mun·​dane | \ ˌmən-ˈdān How to pronounce mundane (audio) , ˈmən-ˌdān \

Definition of mundane

1 : of, relating to, or characteristic of the world
2 : characterized by the practical, transitory, and ordinary : commonplace the mundane concerns of day-to-day life

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Other Words from mundane

mundanely adverb
mundaneness \ ˌmən-​ˈdān-​nəs How to pronounce mundaneness (audio) , ˈmən-​ˌdān-​ \ noun
mundanity \ ˌmən-​ˈdā-​nə-​tē How to pronounce mundanity (audio) \ noun

Choose the Right Synonym for mundane

earthly, worldly, mundane mean belonging to or characteristic of the earth. earthly often implies a contrast with what is heavenly or spiritual. abandoned earthly concerns and entered a convent worldly and mundane both imply a relation to the immediate concerns and activities of human beings, worldly suggesting tangible personal gain or gratification worldly goods and mundane suggesting reference to the immediate and practical. a mundane discussion of finances

Examples of mundane in a Sentence

On him, a mundane navy blazer looked like an Armani dinner jacket; around him, a dusky locker room became the chandeliered lobby of the Savoy. — Curry Kirkpatrick, ESPN, 19 Mar. 2001 How did our ancestors pass from the mundane activity of counting to the concept of 'number' in the abstract, devoid of any particular collection of objects to label? — John D. Barrow, Pi in the Sky, 1992 They decided on buttock tattoos, rather than the more mundane engagement ring, because a tattoo is permanent. You can always pawn a ring. — Mike Royko, Chicago Tribune, 25 Aug. 1988 The day began with the mundane business of getting my white chiffon dress shortened … — Lady Bird Johnson, January 14, 1964, in A White House Diary1970 mundane chores, like washing dishes They lead a pretty mundane life. prayer and meditation helped her put her mundane worries aside
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Recent Examples on the Web Others who are trying to juggle working from home while caring for kids who are also home are making smaller and more mundane choices that nevertheless bring shocked responses — or even rebukes — from co-workers, friends, and even family. Gillian Flaccus,, "‘Quarantine shaming’: US navigates radical new social norms," 19 Mar. 2020 Not to mention directions for how to deal with the more mundane chores that need to be taken care of, like taking the dog out for a piss. Anna Lea Hand, Longreads, "If Miscarriage is So Normal, Why Doesn’t Anybody Talk About It?," 3 Mar. 2020 The likely truth is much more mundane: Bash was signaling to a colleague that her request for water had been fulfilled. Abby Ohlheiser, Washington Post, "How the ‘Okay’ hand sign keeps tricking us into looking," 16 Dec. 2019 But the bulk of the training focuses on safety consciousness: how to be aware of more mundane dangers such as muggings or pickpocketing and how to avoid or cope with them. The Economist, "Many Chinese students are frightened of studying abroad," 21 Nov. 2019 Yet only by demanding that Carothers turn his attention to a more mundane, less scientifically appealing problem did the lab realize his research’s commercial potential. Virginia Postrel, Twin Cities, "Virginia Postrel: The iPhone of 1939 helped liberate Europe. And women.," 1 Nov. 2019 But behind streaming's tech dazzle, the more mundane business of buying and selling TV shows to ordinary linear networks continued. Scott Roxborough, The Hollywood Reporter, "MIPCOM: Free TV Alive and Kicking Despite SVOD Boom," 16 Oct. 2019 There’s almost certainly a more mundane explanation, though. Michael Greshko, National Geographic, "Bizarre comet from another star system just spotted," 12 Sep. 2019 The Migos member is now elevating an even more mundane accessory: a medical cast. Rachel Hahn, Vogue, "Only Quavo Could Pull Off This Highly Unexpected Accessory," 18 June 2019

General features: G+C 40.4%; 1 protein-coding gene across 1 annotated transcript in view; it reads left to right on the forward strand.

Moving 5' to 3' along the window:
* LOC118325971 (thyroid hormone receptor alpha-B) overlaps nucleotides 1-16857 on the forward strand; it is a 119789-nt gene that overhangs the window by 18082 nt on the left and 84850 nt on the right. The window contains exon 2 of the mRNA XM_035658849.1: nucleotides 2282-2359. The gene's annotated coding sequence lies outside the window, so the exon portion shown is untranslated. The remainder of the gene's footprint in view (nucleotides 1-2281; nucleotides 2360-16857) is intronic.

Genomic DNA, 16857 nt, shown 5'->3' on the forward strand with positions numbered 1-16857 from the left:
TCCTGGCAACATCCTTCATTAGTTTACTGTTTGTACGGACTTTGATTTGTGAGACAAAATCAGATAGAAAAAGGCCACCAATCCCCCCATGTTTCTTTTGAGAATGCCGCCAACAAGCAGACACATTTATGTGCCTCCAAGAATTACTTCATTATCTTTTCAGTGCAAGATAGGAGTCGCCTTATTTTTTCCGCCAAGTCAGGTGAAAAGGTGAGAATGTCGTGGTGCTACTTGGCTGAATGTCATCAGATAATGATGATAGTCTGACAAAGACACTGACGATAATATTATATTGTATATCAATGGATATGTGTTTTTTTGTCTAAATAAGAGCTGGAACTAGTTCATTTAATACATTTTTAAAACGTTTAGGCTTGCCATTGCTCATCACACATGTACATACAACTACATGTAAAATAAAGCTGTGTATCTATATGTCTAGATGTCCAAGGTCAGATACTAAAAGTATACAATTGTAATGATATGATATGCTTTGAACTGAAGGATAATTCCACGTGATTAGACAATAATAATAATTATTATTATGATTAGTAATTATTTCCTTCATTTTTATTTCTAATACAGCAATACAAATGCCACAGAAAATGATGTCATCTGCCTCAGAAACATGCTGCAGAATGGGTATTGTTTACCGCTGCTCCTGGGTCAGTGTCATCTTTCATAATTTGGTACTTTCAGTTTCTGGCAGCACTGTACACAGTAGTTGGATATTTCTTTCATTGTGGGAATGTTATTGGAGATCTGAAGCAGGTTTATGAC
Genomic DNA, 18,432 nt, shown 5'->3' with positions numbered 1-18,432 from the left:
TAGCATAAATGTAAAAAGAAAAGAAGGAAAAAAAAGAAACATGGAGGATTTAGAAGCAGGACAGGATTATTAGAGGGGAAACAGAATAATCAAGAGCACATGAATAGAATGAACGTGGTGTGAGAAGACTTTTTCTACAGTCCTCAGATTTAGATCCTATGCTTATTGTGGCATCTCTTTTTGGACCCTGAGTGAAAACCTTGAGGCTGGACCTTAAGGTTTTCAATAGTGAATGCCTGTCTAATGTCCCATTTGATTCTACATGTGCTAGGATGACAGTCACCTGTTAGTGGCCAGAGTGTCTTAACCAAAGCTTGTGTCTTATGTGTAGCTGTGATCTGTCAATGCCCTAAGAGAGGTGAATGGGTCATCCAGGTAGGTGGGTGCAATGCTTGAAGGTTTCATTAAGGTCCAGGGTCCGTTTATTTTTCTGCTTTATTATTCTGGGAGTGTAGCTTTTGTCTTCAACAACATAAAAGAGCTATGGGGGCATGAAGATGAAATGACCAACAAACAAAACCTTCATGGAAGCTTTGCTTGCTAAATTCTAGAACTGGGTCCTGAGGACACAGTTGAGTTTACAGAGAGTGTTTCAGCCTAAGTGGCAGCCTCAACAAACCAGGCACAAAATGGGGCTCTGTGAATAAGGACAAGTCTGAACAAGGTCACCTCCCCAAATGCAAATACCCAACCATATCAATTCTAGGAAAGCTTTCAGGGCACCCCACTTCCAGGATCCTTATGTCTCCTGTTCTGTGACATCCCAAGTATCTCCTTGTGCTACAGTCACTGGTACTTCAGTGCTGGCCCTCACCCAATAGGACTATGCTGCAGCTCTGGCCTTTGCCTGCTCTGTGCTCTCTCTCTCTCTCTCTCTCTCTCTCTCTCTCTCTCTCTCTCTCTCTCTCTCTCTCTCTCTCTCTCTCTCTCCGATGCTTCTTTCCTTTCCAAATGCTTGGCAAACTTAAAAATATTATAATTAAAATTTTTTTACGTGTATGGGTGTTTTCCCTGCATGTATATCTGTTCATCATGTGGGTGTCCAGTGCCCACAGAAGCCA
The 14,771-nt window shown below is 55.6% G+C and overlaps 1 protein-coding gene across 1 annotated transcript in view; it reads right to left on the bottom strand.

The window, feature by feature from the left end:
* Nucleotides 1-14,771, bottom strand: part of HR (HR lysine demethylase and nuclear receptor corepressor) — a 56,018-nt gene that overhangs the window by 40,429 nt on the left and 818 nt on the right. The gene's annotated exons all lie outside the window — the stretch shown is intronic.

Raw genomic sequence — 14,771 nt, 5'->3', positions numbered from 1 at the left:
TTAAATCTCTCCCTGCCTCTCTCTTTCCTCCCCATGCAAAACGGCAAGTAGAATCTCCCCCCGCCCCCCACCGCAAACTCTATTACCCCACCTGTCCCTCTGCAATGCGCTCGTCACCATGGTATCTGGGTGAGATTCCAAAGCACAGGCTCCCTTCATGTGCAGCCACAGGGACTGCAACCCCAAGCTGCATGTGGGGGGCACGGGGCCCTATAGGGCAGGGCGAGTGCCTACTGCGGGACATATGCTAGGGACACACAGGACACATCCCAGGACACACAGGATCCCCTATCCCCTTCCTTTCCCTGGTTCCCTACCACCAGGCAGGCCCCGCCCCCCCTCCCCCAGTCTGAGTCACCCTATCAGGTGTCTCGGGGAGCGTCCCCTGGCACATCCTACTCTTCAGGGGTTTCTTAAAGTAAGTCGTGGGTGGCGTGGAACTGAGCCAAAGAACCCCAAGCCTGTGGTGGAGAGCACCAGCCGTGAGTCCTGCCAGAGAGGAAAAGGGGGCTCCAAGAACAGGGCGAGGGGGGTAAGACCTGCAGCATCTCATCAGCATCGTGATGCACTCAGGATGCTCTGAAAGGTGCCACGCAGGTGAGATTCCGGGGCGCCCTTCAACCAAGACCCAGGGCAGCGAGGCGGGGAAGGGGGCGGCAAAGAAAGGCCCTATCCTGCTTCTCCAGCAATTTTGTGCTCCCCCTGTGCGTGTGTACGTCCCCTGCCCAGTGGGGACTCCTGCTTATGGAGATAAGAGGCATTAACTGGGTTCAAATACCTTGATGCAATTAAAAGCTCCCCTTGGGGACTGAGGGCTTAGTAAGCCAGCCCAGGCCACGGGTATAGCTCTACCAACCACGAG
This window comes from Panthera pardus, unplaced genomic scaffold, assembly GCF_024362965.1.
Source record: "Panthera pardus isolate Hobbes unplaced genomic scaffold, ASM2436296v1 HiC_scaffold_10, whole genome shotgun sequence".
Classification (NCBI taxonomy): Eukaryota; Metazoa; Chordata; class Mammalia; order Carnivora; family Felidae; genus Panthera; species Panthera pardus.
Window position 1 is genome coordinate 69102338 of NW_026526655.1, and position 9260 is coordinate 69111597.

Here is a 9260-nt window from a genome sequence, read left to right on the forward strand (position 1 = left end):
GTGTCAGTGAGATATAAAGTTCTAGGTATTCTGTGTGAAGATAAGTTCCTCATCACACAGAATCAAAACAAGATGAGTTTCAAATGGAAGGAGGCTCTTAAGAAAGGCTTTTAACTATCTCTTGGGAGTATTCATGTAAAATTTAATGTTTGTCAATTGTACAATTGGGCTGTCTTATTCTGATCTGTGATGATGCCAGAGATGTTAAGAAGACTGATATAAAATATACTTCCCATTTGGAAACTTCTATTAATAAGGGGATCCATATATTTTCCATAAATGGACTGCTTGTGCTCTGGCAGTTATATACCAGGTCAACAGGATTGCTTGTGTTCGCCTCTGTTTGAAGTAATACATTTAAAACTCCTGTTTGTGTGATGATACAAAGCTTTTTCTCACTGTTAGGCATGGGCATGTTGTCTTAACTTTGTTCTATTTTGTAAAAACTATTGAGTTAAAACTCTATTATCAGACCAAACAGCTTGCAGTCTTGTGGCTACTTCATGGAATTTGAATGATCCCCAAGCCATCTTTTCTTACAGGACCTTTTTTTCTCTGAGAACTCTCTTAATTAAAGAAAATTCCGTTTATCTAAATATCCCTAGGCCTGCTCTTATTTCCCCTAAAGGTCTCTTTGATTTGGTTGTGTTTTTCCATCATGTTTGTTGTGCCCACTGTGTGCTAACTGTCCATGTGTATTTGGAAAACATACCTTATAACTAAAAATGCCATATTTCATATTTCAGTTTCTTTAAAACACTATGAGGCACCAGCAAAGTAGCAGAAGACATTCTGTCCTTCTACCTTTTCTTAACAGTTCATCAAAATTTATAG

These example sentences are selected automatically from various online news sources to reflect current usage of the word 'mundane.' Views expressed in the examples do not represent the opinion of Merriam-Webster or its editors. Send us feedback.

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First Known Use of mundane

15th century, in the meaning defined at sense 1

History and Etymology for mundane

Middle English mondeyne, from Anglo-French mundain, from Late Latin mundanus, from Latin mundus world

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Time Traveler for mundane

Time Traveler

The first known use of mundane was in the 15th century

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Statistics for mundane

Last Updated

12 May 2020

Cite this Entry

“Mundane.” Dictionary, Merriam-Webster, Accessed 25 May. 2020.

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More Definitions for mundane


How to pronounce mundane (audio)

English Language Learners Definition of mundane

: dull and ordinary
: relating to ordinary life on earth rather than to spiritual things


mun·​dane | \ ˌmən-ˈdān, ˈmən-ˌdān \

Kids Definition of mundane

1 : dull and ordinary I helped with mundane tasks, like doing dishes.
2 : relating to ordinary life on earth rather than spiritual things

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More from Merriam-Webster on mundane

Thesaurus: All synonyms and antonyms for mundane

Spanish Central: Translation of mundane

Nglish: Translation of mundane for Spanish Speakers

Britannica English: Translation of mundane for Arabic Speakers

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